We were driving on the Expressway the other day and we heard on the radio that the Florida orange crop will be at its lowest output since the 1940s. “What? The 1940s?!?” we thought to ourselves.
The point of the news report was that orange juice prices will be higher this coming winter because of the low crop output. But what the report didn’t explain was why the crop will be so low.
We assumed that there must have been a frost or some other weather-related event, or perhaps there was a supply chain or labor shortage issue, as the cause for the shortfall.
But when we looked into it, we discovered that the Florida orange crop has been declining steadily for the past 20 years or so.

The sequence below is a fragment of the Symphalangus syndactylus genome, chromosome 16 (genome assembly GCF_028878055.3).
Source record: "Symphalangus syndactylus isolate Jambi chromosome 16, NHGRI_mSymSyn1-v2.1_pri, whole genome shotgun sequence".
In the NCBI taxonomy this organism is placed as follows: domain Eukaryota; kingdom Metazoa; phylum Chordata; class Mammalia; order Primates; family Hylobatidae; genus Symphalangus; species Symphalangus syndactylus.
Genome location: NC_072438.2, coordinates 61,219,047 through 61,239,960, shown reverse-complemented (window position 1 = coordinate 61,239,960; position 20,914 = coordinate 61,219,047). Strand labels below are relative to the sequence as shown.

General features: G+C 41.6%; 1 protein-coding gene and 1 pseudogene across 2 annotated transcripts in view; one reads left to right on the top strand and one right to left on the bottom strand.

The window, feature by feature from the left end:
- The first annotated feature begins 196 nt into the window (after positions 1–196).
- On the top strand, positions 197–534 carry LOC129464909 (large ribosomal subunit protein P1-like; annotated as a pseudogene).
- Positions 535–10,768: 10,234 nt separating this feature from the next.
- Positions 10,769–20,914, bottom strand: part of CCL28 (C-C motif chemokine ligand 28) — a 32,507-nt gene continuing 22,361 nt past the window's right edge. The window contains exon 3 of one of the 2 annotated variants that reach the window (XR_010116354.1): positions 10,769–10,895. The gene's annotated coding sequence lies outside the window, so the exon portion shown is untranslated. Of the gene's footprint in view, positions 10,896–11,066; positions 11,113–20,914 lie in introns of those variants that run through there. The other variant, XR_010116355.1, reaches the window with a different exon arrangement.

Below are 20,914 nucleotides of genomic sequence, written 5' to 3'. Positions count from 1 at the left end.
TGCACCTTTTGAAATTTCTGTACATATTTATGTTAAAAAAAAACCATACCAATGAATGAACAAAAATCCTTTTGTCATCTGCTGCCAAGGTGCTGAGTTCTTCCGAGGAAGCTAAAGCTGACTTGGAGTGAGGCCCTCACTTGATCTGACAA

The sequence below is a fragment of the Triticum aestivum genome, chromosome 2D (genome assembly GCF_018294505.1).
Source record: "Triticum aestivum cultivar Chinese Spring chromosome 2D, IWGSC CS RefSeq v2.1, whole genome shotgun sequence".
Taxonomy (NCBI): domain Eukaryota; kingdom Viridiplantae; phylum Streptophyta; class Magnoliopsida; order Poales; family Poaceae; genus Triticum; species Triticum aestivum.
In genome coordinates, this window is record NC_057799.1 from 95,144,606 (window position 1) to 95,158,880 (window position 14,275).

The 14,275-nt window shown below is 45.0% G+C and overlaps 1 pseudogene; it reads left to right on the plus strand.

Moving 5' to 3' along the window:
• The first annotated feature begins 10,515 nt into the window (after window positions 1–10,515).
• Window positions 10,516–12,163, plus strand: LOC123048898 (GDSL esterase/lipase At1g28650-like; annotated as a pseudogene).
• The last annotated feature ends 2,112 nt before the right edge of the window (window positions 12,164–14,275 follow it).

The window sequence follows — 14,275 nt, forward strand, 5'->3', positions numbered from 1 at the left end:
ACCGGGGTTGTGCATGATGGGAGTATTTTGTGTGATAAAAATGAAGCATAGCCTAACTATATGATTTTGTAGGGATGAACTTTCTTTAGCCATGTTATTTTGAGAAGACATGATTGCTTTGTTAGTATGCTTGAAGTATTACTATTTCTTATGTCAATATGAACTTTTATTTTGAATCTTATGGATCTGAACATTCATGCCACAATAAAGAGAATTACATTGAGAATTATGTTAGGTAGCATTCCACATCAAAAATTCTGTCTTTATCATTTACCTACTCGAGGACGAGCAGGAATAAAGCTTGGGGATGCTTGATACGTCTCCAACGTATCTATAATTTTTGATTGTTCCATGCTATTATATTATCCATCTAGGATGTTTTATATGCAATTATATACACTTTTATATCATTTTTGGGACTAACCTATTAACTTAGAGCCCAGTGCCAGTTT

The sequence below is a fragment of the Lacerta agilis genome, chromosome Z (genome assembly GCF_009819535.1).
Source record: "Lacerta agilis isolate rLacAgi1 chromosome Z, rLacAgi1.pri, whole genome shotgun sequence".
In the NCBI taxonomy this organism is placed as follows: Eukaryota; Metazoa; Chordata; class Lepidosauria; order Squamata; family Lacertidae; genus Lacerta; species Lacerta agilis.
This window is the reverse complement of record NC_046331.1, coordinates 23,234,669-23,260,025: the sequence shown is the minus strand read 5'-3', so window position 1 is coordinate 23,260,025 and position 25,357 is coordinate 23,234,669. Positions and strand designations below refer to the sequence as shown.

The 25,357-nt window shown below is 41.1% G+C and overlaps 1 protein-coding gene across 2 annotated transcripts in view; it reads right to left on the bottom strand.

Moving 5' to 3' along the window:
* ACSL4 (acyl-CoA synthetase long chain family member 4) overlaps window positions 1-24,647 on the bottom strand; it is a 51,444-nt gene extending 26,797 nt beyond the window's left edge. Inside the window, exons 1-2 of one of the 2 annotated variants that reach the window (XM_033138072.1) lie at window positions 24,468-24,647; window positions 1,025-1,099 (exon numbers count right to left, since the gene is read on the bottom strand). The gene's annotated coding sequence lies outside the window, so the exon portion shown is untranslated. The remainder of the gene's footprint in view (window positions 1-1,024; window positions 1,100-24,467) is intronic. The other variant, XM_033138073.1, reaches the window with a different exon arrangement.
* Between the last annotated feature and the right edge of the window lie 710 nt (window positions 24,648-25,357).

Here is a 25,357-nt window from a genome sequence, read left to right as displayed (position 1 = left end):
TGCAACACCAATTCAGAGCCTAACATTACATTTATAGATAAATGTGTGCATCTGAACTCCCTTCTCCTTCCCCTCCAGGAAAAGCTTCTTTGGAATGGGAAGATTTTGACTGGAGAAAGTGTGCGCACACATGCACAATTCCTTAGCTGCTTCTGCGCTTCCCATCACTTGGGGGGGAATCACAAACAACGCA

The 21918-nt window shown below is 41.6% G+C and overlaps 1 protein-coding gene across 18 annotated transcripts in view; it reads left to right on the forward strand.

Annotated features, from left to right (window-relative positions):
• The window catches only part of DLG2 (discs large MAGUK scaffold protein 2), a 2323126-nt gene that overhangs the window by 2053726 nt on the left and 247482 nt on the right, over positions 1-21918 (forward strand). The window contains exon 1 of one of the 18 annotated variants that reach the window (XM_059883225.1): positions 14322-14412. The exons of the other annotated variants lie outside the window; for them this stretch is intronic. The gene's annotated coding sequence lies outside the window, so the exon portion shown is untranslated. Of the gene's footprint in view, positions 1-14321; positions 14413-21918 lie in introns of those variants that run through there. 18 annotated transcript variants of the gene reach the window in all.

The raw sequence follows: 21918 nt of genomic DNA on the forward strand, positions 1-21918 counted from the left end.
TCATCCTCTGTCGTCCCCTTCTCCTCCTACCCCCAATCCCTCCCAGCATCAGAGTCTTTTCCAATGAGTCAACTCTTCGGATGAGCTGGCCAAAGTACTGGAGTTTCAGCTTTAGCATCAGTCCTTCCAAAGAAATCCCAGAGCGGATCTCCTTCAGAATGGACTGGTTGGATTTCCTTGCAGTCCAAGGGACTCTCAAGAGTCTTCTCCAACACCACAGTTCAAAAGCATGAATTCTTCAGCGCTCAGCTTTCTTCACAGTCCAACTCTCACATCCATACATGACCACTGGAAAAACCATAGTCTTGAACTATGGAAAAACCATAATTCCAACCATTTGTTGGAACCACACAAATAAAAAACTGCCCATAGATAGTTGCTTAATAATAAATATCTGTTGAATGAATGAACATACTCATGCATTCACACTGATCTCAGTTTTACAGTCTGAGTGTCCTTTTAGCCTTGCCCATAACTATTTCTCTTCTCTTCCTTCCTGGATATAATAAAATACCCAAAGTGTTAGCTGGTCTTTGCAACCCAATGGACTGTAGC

And the reason for the decline is something far more insidious than the weather or COVID. According to Inside Climate News, a respected environmental news web-site, the culprit is an invasive insect: “The Asian citrus psyllid fills its stomach by feeding on the leaves and stems of citrus trees. The tiny brown insects infect the trees with bacteria that cause citrus greening, a disease that makes the fruits inedible. Natives to Asia, the citrus psyllids were first found in the United States in Florida in 1998.”
Invasive species have been causing all kinds of damage in our country and around the world for many years. The zebra mussel (which came from Russia) and th Asian carp have wreaked costly damage in the past few decades. However, their impact is largely unseen by the American public.
But the Asian citrus psyllid’s damage strikes home for all of us. Oranges and other citrus fruits are a staple food item in every American household. So now, amidst our winter of discontent, there is one more thing to add to the list — the Asian citrus psyllid.